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Author Topic: How would this area (scientifically) be under snow fall almost constantly?  (Read 2204 times)

Offline Voxx

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If you had a valley on the east side of a continent with high mountains on the north, west, and south side.  Dark clouds continually above and almost constant snowfall.

How would a worlds atmospheric qualities, elevation, and temperature regions be used to cause such a phenomenon?

Would there have to be a strong winds and of what temperature to keep the snow from pilling up?  Could the temperature remain warm enough to slowly melt or a warm breeze swoops in from some air current to melt a lot of the snow, but somehow keep the overcast skies?

I'm trying to look for an explanation for a valley that is never without clouds, never showing the blue sky.  Any help would be appreciated!


 

Offline CliffordK

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Constant snowfall without "buildup" might be on a large glacier. 

One thing that happens in Antarctica, for example, is that the ice is heated from below by geothermal heat, so there is actually a network of lakes and streams under the sheet of ice as the land-locked glaciers slowly melt from below.  The ice acts as an insulator for the geothermal heat below.  Antarctica, also has much lower snowfall than one might otherwise expect, and has been considered to have desert conditions.

As far as seasons, with the tilt of the earth, the area north of the arctic circle, or south of the antarctic circle will essentially have 24 hour darkness in the winter (and be bitter cold), and 24 hour sunlight during the summer, and may in fact experience spring/summer like weather (although central Antarctica never gets truly warm).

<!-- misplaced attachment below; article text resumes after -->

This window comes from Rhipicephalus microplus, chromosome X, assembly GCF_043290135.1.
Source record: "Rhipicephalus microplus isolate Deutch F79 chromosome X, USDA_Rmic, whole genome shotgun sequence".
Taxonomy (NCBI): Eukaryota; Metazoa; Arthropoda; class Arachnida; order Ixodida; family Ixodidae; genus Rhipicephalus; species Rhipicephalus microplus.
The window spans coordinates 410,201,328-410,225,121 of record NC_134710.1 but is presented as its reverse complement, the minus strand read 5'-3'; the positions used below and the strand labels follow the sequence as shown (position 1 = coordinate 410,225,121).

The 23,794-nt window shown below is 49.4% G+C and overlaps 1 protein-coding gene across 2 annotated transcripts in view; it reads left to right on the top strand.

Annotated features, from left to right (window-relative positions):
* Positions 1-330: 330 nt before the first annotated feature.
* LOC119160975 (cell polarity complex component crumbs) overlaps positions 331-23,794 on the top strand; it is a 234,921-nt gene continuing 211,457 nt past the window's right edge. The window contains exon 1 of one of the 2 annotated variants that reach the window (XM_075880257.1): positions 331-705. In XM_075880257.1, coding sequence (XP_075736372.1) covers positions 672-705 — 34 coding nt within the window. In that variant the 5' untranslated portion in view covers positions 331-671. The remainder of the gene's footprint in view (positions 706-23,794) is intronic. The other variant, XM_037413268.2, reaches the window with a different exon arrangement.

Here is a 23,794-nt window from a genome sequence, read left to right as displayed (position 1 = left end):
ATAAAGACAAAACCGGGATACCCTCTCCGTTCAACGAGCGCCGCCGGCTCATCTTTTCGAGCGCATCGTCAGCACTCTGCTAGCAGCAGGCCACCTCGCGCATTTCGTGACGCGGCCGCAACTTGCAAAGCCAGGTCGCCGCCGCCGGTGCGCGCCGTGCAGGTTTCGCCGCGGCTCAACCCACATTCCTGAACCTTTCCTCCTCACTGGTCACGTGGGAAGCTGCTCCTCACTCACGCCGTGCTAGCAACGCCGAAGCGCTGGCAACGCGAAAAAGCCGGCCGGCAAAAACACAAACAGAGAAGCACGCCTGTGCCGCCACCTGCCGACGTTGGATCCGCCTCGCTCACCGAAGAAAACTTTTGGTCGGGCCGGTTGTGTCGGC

If a planet had zero axial tilt with respect to its parent star, then the seasons would go away, and the weather would be more or less constant year around.  Northerly or Southerly regions could have constant cold weather while equatorial regions would have constant warm weather.

In the winter around here, under the right conditions it is not uncommon for it to be snowing, but the snow not "sticking".  Or, perhaps we'll get some overnight snow that will melt by the end of the day.  Part of what happens is that the cloud level of the atmosphere is often (usually?) cold enough to form ice or snowflakes.  These often melt before hitting the ground, but under the right conditions, the snowflakes don't melt until hitting the ground.

Also, keep in mind that it is usually colder at the higher elevations, so it is not uncommon to experience snow in the mountains and rain in the valley.

The East and West USA have very different weather patterns.  In the East, it usually rains a couple of times a week year-around.  In the West, it can be cloudy most of the time from October to March, and rain (or snow) almost every day, then it clears up and is sunny from mid June to late September with almost no rainfall in July and August.

Incidentally, one of the worst floods to hit Oregon and Northern California was an unusually high snowfall (for Oregon), in December followed by a warm, heavy rain in late December, 1964 which melted all the snow, plus the rain at the same time, plus the frozen ground didn't soak up the rain, but rather there was excessive runoff.
« Last Edit: 03/08/2013 06:18:13 by CliffordK »
 

Offline Voxx